Sounds like he has no idea of the specifications for glass tile installation and now is blowing smoke in every direction.
__________________
Paul1

For when DIY isn't such a good idea...
Houston TX area Kitchen & Bath Remodeling


http://CabotAndRowe.com
Houston Remodeler is offline   Reply With Quote
Unread 12-14-2016, 04:34 PM   #11
smcginn
Registered User
 
Join Date: Dec 2016
Posts: 7
cracking tile

thanks for the replies. I believe that the grout was added directly to the cement board and then the tile was added. I'm not sure about the nails.
__________________
SM
smcginn is offline   Reply With Quote
Unread 12-14-2016, 04:38 PM   #12
Houston Remodeler
Pondering retirement daily

STAR Senior Contributor

 
Houston Remodeler's Avatar
 
Join Date: Oct 2009
Location: Houston Texas
Posts: 28,194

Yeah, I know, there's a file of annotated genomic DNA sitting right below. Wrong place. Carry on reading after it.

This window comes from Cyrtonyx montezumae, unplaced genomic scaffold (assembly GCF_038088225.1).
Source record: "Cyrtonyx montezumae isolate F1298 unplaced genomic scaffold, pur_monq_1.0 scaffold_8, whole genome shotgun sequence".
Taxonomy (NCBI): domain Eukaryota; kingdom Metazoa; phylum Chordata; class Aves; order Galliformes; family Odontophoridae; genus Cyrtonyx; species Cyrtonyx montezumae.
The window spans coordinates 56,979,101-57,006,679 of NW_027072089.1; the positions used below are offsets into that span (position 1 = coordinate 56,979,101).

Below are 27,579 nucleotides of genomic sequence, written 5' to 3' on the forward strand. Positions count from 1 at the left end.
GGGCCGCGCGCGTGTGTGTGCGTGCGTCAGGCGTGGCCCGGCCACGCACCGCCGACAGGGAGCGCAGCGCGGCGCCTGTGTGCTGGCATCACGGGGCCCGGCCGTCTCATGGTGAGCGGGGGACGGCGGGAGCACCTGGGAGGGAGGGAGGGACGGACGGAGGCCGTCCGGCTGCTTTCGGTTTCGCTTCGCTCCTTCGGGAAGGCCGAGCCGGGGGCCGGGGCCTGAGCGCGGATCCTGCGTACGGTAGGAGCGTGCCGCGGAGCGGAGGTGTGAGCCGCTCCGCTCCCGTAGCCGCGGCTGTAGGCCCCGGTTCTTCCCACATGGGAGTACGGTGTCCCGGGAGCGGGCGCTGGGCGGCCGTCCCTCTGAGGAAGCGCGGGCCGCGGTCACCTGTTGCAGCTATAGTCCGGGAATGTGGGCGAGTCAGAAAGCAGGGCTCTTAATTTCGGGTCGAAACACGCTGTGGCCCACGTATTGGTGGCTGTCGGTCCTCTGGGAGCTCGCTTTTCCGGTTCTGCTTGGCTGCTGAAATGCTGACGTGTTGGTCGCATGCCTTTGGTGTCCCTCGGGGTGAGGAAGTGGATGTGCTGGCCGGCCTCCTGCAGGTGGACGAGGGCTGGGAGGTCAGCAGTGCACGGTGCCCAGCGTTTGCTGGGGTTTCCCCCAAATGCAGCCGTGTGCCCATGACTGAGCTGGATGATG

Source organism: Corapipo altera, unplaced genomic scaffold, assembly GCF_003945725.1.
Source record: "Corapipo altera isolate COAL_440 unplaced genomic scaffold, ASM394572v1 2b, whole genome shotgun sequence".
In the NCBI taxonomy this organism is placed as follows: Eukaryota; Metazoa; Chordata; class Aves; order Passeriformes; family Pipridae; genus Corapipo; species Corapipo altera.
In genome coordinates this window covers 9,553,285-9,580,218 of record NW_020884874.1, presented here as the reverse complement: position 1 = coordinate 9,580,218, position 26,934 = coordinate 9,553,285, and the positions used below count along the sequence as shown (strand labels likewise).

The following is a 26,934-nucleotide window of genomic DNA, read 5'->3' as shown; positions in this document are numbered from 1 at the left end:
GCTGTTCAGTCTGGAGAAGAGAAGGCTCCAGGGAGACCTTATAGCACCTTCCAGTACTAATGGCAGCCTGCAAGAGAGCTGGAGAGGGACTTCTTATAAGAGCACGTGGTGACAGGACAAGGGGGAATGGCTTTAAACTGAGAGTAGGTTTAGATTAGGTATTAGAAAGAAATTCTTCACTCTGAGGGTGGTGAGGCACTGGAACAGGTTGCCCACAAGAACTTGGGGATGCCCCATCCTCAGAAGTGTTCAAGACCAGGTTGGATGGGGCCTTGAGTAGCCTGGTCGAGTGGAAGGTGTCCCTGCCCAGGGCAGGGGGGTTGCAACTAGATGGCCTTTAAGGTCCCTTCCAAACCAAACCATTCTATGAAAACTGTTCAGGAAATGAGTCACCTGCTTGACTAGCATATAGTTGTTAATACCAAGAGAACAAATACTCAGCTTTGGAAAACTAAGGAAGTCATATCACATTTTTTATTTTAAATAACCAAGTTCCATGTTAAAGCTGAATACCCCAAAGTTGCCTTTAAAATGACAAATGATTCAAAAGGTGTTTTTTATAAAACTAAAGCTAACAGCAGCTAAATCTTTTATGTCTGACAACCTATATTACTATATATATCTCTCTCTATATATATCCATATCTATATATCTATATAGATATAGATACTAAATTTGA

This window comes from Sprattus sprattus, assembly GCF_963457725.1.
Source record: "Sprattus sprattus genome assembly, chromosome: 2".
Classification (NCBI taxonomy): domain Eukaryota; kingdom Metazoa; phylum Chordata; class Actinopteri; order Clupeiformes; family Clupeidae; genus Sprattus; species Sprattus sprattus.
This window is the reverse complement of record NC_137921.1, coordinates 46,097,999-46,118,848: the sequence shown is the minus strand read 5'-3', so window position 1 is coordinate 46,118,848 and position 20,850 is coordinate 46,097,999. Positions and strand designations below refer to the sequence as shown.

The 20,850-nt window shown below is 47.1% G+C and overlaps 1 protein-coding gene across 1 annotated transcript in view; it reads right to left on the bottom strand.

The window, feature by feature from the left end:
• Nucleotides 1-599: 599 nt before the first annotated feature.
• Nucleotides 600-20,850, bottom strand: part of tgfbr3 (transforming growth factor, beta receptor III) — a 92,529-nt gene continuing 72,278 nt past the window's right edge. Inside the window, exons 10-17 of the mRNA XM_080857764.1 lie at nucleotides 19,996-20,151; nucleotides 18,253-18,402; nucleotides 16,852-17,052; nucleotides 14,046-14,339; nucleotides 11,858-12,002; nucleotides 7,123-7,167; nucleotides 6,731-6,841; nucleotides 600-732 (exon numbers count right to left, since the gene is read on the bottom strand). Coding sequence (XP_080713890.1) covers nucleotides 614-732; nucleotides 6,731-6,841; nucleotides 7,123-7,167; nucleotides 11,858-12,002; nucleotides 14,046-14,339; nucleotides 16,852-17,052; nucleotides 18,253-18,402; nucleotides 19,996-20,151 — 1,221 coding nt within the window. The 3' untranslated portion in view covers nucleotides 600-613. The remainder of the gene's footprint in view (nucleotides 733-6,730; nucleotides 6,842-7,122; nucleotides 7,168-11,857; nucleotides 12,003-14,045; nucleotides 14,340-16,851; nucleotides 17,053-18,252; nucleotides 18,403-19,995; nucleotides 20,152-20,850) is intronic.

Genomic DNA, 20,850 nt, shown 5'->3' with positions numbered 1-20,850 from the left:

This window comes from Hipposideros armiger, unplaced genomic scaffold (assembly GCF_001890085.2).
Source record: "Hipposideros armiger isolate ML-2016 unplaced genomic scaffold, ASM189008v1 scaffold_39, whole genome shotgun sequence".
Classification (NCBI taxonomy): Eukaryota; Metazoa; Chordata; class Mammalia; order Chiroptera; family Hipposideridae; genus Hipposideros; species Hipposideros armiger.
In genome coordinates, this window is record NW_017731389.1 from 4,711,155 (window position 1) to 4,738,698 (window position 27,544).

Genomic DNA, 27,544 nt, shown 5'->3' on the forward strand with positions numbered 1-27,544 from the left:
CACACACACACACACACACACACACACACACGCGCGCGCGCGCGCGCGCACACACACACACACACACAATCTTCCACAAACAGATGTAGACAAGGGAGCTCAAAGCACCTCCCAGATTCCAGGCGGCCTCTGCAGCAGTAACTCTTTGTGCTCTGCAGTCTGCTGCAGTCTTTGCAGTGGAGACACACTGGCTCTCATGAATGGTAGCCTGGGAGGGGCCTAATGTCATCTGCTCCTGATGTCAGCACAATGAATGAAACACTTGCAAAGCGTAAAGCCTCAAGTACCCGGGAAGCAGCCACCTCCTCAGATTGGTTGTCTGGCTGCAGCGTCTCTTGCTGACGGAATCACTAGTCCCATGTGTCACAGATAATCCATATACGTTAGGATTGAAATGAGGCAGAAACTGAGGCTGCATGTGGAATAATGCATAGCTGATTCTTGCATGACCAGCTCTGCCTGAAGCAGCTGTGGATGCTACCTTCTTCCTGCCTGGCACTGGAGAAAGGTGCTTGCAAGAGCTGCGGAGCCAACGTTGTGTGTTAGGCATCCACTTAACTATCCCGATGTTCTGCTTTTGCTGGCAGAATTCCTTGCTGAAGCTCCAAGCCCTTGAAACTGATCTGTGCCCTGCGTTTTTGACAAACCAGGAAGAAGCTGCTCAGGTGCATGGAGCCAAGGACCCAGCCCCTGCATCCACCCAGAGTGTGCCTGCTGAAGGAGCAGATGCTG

To bring you up to speed on the correct terminology to help you understand;

Thinset is the mortar used between the tile and the ceement board

Grout is the mortar used between each tile.

You see the grout in the finished product. You should not see the thinset on the finished product. The grout has no role in bonding the tiles to the cement board.
__________________
Paul1

For when DIY isn't such a good idea...
Houston TX area Kitchen & Bath Remodeling


http://CabotAndRowe.com
Houston Remodeler is offline   Reply With Quote
Unread 12-14-2016, 05:28 PM   #13
jadnashua
Veteran DIYer- Schluterville Graduate

STAR Senior Contributor

 
Join Date: Jul 2004
Location: Nashua, NH
Posts: 13,323
FWIW, cement based products bond by growing interlocking crystalline spikes...those spikes are fairly brittle. But, they can bend slightly (think glass). A modified thinset provides a slightly less rigid coating between those crystals...helping to support them and offering a microscopically small space for slightly more flex...but, all of that flex is VERY small.
__________________
Jim DeBruycker
Not a pro, multiple Schluter Workshops (Schluterville and 2013 and 2014 at Schluter Headquarters), Mapei Training 2014, Laticrete Workshop 2014, Custom Building Products Workshop 2015, and Longtime Forum Participant.
jadnashua is offline   Reply With Quote
Unread 12-14-2016, 06:20 PM   #14
Tiger Mountain Tile Inc